PROGRAMMING

m9/ PYTHON
REMEMBERS




Dictionaries

p187 ! In a list, the index have to be integer, in a dictionary it can be any type. A dictonary represents a mapping from keys to values
 
eng2sp = dict()  # creates an empty dictionary
eng2sp["one"] = "uno"

eng2sp = {  # creates a dictionary using {}
    "one": "uno",
    "two": "dos",
    "three": "tres",
}

print(eng2sp["two"])  # dos
... 2 lines
 
p189 The in operator works on dictionaries, too.
 
eng2sp = {
    "one": "uno",
    "two": "dos",
    "three": "tres",
}

print("one" in eng2sp)  # True
p190 Suppose you have a string and you want to count how many times each letter appears.
 
def histogram(str):
    d = dict()
    for c in str:
        if c not in d:
            d[c] = 1
        else:
            d[c] += 1
    return d

print(histogram("google"))   # {'g': 2, 'o': 2, 'l': 1, 'e': 1}

# histogram:
# the statistical term for a collection of counters
... 5 lines
 
Value    (2/3)

VALUE

p191 The get method takes a key and a default value. If the key appears in dictionary, it returns the corresponding value.
 
def histogram(str):
    d = dict()
    for c in str:
        d[c] = d.get(c, 0) + 1  # Look Here
    return d

print(histogram("google"))  # {'g': 2, 'o': 1, 'l': 1, 'e': 1}
p192 A for statement traverses the keys of the dictionaries. The keys are in no order, use sorted if you need that.
 
def histogram(str):
    d = dict()
    for c in str:
        d[c] = d.get(c, 0) + 1
    return d

def histogram_print(h):
    for key in h:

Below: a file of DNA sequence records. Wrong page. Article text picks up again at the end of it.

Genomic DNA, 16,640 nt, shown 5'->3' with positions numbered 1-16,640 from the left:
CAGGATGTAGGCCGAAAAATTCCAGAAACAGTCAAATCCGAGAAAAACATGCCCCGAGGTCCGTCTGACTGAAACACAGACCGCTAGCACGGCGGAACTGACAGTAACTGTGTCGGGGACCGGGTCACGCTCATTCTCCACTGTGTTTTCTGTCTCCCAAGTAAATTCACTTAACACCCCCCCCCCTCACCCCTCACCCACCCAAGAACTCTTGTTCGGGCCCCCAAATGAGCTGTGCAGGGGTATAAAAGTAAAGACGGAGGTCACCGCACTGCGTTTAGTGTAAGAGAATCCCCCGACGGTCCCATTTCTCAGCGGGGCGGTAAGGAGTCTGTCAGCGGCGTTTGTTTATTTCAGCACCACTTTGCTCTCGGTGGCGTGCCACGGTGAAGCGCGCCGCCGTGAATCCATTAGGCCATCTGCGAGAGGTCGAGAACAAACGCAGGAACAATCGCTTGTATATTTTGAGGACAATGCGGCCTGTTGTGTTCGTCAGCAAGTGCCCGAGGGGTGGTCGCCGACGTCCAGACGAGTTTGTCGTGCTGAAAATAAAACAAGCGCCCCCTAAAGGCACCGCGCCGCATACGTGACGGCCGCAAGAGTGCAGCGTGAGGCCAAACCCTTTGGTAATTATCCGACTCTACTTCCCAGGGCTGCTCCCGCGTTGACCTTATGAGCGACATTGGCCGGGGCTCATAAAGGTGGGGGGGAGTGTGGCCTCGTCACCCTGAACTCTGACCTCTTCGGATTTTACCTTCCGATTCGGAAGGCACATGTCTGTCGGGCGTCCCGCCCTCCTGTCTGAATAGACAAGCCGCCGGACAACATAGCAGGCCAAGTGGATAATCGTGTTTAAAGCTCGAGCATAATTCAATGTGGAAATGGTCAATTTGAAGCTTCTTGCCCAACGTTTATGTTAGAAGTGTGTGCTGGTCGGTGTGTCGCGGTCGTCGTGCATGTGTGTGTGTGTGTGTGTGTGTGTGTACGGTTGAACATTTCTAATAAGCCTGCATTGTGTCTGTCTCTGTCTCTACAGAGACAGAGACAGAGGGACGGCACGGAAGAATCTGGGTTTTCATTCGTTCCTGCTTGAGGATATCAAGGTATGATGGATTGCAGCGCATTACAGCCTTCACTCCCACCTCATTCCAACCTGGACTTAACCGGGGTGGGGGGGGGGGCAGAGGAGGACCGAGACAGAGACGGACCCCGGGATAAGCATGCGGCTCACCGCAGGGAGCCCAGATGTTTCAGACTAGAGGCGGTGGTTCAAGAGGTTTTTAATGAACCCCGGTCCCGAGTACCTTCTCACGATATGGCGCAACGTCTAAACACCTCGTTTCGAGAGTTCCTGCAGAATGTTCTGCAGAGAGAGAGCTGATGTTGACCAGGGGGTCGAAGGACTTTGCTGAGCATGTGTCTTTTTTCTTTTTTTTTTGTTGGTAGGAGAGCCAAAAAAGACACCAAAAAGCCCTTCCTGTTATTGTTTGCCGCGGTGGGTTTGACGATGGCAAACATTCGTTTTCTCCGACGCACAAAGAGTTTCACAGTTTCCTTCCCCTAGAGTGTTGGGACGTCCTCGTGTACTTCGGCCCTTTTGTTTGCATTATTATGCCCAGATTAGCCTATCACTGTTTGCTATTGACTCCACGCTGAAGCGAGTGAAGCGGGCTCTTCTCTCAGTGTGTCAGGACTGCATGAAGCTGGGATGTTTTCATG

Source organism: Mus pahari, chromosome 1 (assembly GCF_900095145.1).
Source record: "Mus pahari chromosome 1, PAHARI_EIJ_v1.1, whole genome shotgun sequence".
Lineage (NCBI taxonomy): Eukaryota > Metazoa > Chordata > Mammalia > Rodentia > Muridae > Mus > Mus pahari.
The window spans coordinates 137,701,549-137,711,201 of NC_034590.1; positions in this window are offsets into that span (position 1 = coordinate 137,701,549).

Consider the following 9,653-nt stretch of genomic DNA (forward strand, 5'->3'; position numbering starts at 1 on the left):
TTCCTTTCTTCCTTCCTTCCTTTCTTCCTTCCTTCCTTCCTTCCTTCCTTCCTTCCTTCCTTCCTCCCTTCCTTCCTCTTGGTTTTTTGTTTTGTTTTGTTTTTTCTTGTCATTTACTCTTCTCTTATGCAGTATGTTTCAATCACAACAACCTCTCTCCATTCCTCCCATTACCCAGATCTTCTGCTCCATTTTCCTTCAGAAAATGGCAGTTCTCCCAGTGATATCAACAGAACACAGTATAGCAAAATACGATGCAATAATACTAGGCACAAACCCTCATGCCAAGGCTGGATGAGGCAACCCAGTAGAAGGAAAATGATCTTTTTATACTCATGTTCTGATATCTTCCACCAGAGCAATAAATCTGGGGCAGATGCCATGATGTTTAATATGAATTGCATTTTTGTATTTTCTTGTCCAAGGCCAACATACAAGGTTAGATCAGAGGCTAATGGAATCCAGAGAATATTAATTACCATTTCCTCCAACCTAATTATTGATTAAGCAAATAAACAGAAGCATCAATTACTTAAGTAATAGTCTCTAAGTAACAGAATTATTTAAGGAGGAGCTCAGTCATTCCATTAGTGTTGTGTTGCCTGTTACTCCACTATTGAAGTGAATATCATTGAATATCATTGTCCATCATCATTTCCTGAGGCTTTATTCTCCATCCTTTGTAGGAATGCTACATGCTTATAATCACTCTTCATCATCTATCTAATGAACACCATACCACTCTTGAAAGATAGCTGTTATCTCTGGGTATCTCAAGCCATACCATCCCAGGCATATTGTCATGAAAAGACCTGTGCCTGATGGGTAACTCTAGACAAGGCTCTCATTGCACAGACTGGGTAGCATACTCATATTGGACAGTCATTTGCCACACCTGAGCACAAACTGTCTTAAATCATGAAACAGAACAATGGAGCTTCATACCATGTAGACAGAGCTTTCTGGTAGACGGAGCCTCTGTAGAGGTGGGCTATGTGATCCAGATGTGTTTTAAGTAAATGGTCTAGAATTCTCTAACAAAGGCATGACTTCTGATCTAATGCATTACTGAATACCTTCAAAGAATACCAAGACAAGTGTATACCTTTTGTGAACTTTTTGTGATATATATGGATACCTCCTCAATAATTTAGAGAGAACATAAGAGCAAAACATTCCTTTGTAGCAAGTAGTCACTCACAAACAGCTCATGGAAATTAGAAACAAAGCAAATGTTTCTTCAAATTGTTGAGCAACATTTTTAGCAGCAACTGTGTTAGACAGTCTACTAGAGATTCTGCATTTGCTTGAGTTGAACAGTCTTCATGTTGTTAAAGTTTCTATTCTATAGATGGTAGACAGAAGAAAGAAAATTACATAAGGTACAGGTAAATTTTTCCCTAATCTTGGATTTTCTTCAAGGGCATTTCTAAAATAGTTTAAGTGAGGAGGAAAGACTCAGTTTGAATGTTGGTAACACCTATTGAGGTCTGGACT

print(key, h[key])

histogram_print(histogram("google"))
# g 2
# o 2
# l 1
# e 1
... 7 lines
 
Key    (3/3)

KEY

p193 What if you have value and want to find key? For a reverse lookup (to find key) there is no simple syntax, you have to search.
 
def histogram(str):
    d = dict()
    for c in str:
        d[c] = d.get(c, 0) + 1
    return d

def reverse_lookup(d, value):
    for key in d:
        if d[key] == value:
            return key
    raise LookupError

h = histogram("google")
key = reverse_lookup(h, 2)
print(key)  # g
... 7 lines
 
p195 You might want to invert it, to map the frequencies to letters.
 
def histogram(str):
    d = dict()
    for c in str:
        d[c] = d.get(c, 0) + 1
    return d

def histogram_print(h):
    for key in h:
        print(key, h[key])

def invert_dic(d):
    d2 = dict()
    for key in d:
        value = d[key]
        if value not in d2:
            d2[value] = [key]  # new row list
        else:
            d2[value].append(key)  # add to row list
    return d2


h = histogram("google")
h2 = invert_dic(h)
histogram_print(h2) 
# 2 ['g', 'o']
# 1 ['l', 'e']
... 16 lines
 

Hash

p197 A hash is a function that takes a value (on any kind) and returns an integer. Dictionaries use these integers to store and look up key-value pairs. The keys have to be hashable and mutable types like lists aren't.
 
list = ['a', 'b', 'c']

dict = {
    list: 'a'
}

print(dict) # TypeError: unhashable type: 'list'

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